Researchers examined the health of more than 422,500 school-age children across Scotland for the study.
UVB exposure from sunlight is linked to the production of the essential nutrient vitamin D in the body.
The study, funded by HDR UK (Health Data Research UK) and published in the journal Scientific Reports, linked sunshine hours data from the Met Office with the month children were conceived.
They found a statistically significant relationship between lower UVB exposure over the whole of pregnancy and the risk of learning disabilities.
Of the children in the study 79,616 (18.8 percent) had a learning disability, 49,770 (23.1 percent) boys and 29,846 (14.4 percent) girls.
The percentage with learning disabilities varied by month of conception, ranging from 16.5 percent among children conceived in July, to 21.0 percent for conception in February, March and April.
The relationship was specific to UVB (not UVA) suggesting the effect of sunlight was likely to be working via production of vitamin D.
During the antenatal period, the foetus undergoes rapid development and growth, making it susceptible to environmental exposures, with the potential of long-term consequences.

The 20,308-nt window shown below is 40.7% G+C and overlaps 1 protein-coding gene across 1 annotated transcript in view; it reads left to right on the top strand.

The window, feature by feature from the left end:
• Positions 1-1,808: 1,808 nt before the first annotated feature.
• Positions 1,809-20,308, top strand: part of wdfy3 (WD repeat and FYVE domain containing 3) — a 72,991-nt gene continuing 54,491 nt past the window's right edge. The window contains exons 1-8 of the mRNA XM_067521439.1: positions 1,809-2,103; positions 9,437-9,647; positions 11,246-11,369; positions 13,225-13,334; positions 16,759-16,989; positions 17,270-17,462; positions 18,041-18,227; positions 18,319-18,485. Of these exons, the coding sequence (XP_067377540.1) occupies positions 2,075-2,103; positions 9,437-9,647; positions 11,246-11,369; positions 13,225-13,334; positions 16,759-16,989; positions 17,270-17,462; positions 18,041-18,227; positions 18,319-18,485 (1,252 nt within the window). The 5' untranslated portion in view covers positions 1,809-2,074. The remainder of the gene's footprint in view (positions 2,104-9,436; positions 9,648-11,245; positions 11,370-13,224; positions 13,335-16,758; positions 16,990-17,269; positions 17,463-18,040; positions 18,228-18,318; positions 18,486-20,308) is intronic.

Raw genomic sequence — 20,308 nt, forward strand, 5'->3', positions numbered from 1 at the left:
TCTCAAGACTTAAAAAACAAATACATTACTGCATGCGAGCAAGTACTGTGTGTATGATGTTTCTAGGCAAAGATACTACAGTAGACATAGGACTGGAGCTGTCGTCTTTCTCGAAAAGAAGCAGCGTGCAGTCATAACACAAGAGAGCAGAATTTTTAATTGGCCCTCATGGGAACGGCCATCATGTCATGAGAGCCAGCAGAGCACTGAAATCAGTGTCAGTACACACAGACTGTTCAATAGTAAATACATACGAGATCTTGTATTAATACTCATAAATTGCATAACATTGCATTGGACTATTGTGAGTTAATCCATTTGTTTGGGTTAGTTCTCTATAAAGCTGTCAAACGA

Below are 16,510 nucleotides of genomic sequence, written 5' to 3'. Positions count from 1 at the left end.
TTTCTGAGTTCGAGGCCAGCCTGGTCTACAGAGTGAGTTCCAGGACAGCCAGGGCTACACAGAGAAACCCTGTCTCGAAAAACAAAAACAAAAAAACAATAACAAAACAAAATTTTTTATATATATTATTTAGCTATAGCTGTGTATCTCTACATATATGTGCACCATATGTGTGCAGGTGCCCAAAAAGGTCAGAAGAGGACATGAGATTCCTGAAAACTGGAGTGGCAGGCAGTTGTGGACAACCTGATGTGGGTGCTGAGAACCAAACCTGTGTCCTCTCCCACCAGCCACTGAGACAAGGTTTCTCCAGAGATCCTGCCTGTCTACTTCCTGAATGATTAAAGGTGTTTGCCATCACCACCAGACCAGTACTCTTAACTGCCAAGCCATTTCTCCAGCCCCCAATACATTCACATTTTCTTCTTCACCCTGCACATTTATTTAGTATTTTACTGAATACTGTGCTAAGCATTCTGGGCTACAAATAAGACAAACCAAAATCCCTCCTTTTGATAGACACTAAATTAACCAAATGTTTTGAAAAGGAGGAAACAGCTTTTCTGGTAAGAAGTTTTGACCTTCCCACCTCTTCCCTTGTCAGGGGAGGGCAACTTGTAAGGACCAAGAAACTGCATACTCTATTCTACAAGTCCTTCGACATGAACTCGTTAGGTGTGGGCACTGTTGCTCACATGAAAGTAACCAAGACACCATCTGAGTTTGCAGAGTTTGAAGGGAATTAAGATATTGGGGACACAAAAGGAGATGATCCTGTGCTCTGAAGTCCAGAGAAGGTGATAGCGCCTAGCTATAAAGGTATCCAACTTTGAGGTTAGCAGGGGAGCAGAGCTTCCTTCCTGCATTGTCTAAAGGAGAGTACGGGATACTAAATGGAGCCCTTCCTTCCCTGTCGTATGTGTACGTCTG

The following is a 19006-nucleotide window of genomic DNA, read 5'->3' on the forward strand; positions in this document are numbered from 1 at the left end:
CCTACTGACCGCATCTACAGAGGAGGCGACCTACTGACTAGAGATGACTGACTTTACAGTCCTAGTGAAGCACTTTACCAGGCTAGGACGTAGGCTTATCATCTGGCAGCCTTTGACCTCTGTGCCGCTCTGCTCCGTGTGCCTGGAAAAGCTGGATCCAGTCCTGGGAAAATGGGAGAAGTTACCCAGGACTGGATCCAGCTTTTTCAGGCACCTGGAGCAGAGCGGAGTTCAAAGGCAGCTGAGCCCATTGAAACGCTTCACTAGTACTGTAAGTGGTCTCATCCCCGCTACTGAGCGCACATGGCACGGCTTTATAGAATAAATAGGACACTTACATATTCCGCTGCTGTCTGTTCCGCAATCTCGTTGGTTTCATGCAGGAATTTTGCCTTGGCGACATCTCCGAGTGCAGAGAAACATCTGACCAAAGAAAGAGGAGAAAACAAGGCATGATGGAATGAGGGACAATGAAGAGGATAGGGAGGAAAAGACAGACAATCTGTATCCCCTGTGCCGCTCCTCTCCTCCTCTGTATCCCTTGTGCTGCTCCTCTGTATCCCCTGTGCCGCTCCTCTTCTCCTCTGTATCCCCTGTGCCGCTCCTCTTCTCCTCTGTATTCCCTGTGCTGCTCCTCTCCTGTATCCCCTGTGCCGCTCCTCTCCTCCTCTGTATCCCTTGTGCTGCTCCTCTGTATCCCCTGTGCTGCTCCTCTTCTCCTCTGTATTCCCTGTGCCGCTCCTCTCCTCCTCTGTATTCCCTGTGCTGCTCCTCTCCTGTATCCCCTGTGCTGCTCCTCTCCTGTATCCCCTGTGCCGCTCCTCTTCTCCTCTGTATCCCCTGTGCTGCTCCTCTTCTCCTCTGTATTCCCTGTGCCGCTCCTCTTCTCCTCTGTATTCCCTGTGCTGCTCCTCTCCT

Maternal UVB exposure promotes the production of vitamin D, important for normal brain development of a foetus.
The researchers also found a slightly stronger relationship with low UVB exposure in the first trimester, suggesting early pregnancy may be the most vulnerable to the effects of insufficient UVB.
As a result of low levels of UVB radiation from sunlight, vitamin D deficiency is common over winter months in high latitude countries such as Scotland, with Scots twice as likely to be vitamin D deficient than people elsewhere in the UK.
Professor Jill Pell, director of the university’s institute of health and wellbeing and lead author of the study, said: “Learning disabilities can have profound life-long effects on both the affected child and their family. The importance of our study is it suggests a possible way to prevent learning disabilities in some children.
“Clinical trials are now needed to confirm whether taking vitamin D supplements during pregnancy could reduce the risk of learning disabilities.”
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